Figure 3. Surface grinding to open the face of the crack and sealing with epoxy resin.
Effective Repairs Require an Understanding of the Root Cause of Corrosion
Concrete repairs conducted without considering the actual source are cosmetic repairs and may last only for few months. For instance, repairing the spalled concrete of a balcony with quick-fix patch method, even applying the best quality repair mortar, would not solve the problem unless the root cause has been identified and addressed. It could be attributed to more than one cause such as leakage due to failure of a waterproofing membrane, a broken drain pipe, leaking concealed pipe joints or a combination of these factors. Corrosion of reinforcement that has caused spalling of balcony is not the root cause here. (For more on root cause analysis, see 6 Ways to Prevent Corrosion Failure Analysis Frustration.)
Figure 4. Cathodic protection to bridge piers affected by cracks, corrosion and spalled concrete.
Roof leakages in buildings result in seepage into the rooms below. This causes discomfort to the occupants and frequent disputes between the landlord and the tenant in regard to the liability for repair.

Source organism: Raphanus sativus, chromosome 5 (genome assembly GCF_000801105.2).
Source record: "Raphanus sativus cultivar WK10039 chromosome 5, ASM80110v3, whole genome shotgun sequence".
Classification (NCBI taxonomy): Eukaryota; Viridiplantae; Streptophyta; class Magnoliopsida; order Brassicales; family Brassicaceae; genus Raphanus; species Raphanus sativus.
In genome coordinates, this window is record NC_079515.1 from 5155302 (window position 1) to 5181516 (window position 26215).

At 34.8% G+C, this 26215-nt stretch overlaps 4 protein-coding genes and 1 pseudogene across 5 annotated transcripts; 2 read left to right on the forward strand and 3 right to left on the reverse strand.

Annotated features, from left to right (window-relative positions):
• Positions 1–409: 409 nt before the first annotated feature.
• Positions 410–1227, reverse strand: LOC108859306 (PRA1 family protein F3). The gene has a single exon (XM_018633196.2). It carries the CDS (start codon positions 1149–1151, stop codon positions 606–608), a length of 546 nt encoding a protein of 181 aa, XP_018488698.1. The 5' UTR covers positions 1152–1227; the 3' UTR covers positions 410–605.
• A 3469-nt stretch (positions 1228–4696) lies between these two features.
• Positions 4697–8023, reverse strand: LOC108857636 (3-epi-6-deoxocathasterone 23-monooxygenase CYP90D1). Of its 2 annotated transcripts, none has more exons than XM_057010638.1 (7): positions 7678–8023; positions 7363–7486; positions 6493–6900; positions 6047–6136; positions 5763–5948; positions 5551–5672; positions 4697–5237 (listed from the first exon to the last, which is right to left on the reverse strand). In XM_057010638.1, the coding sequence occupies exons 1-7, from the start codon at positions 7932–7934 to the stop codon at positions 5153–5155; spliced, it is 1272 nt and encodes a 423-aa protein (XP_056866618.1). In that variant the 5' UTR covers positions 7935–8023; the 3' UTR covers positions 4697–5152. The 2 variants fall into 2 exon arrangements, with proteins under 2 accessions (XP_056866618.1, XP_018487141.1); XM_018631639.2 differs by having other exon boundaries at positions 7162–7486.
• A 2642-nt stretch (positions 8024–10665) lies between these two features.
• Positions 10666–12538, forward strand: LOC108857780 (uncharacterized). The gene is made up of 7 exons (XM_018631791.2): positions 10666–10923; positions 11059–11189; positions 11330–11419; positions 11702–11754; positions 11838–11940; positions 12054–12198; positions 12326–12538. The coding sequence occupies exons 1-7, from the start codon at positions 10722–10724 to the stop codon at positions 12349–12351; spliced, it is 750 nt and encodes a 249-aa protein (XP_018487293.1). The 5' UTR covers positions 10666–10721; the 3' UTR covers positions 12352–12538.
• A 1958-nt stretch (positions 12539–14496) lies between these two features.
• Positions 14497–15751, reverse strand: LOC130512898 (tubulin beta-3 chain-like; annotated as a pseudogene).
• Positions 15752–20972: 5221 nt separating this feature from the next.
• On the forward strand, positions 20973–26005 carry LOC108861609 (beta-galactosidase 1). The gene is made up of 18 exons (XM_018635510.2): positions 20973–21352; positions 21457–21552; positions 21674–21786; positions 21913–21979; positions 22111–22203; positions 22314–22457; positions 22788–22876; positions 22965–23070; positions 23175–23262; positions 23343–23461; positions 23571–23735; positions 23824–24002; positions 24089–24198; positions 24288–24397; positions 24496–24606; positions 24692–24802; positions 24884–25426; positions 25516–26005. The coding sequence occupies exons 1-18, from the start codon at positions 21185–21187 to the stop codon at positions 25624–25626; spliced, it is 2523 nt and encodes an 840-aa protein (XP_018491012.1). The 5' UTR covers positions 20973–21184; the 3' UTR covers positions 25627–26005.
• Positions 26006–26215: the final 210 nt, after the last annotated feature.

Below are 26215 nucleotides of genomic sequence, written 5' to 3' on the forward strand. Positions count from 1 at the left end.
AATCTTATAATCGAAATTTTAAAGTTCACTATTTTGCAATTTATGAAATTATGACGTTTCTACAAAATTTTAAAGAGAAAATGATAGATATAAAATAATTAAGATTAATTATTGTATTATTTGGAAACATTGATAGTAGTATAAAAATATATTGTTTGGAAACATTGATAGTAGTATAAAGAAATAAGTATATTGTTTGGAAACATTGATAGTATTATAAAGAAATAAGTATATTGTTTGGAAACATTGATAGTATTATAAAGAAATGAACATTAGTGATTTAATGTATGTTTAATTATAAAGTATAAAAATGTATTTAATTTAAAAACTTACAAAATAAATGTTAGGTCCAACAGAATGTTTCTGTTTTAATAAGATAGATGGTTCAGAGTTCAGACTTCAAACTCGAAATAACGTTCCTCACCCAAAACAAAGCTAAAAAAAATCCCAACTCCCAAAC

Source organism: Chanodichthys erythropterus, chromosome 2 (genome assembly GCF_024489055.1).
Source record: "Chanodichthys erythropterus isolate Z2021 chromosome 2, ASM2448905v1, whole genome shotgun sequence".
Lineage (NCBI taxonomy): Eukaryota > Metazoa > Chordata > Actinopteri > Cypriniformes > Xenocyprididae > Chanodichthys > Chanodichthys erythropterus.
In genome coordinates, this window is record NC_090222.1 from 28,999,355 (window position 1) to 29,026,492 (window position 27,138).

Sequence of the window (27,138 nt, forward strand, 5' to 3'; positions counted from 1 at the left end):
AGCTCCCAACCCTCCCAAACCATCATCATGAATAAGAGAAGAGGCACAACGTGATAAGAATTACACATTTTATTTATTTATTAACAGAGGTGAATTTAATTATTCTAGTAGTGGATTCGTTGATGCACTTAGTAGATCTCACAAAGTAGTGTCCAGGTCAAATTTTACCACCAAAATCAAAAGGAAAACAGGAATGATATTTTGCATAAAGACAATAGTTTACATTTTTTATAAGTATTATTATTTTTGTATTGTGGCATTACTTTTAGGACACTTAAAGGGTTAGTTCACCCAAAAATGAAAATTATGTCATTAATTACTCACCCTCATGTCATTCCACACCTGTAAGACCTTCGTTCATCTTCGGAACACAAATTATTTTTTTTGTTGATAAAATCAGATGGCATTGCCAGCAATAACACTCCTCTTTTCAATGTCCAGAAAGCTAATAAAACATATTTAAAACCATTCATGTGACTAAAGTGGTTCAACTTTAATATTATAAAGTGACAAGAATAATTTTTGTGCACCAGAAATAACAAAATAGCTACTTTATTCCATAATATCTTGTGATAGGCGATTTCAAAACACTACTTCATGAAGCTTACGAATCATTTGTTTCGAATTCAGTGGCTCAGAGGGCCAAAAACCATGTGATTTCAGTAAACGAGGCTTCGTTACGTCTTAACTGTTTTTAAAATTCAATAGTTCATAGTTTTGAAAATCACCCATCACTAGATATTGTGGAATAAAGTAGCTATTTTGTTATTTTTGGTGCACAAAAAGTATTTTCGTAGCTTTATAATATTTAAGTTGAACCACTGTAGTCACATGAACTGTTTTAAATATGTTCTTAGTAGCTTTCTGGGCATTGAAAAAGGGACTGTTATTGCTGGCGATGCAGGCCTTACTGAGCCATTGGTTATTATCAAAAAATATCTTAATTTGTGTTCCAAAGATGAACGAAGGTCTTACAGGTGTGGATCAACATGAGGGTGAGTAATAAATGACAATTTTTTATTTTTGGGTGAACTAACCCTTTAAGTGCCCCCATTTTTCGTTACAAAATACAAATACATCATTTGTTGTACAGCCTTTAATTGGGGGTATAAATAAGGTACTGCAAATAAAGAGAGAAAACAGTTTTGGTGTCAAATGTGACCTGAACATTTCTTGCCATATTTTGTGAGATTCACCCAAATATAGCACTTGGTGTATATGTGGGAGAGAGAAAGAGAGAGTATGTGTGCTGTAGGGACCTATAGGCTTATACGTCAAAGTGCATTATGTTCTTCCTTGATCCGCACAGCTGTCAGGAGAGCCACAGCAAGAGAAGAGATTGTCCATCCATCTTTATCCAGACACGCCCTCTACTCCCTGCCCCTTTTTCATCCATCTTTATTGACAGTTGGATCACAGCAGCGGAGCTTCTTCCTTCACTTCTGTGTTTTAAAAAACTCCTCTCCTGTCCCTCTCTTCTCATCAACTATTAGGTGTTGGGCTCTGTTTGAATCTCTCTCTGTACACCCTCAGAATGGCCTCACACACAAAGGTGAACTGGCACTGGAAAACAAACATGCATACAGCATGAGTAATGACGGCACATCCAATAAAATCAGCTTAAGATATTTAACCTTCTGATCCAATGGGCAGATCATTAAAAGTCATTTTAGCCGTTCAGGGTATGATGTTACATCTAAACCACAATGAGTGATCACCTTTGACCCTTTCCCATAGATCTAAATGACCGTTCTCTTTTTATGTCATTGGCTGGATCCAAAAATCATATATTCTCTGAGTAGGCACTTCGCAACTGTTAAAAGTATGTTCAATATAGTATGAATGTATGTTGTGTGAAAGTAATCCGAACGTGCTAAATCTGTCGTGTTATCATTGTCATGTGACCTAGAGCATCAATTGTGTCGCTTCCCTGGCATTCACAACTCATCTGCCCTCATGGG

The failure of roof waterproofing is often attributed to poor workmanship. Based on this notion, the roof refurbishment is carried out but the leaks appear again after some period of time. Research conducted by Lo, Leung and Cui (2005), on roof construction defects have highlighted that the root cause of failure of the roof waterproofing membrane stems from the roof parapet wall cracks. It further concluded that the design and choice of material for a roof parapet wall is critical to avoid waterproofing membrane failures on the roof slab. Other reasons for roof leakage could be wrong termination details of the waterproofing membrane at up-stands and drains, improper selection of the waterproofing system and poor roof joint detailing.
External tiles falling from the building façades can cause damage to assets and pose a potential safety hazard to pedestrians. The number of casualties and injuries caused by the failures of external wall finishes is a serious concern to the authorities in many countries. Ho, Lo and Yiu (2005), in their research highlighted various factors that could lead to external tile failures such as thermal and moisture effects that induce movement of tiles, inferior quality adhesive, poor workmanship, improper joints, weathering, vibration and substrate properties. The failure could be due to a single factor or it could be the effect of a combination of the above factors. It is therefore vital to recognize and address all the major contributing factors of the de-bonding and falling of tiles.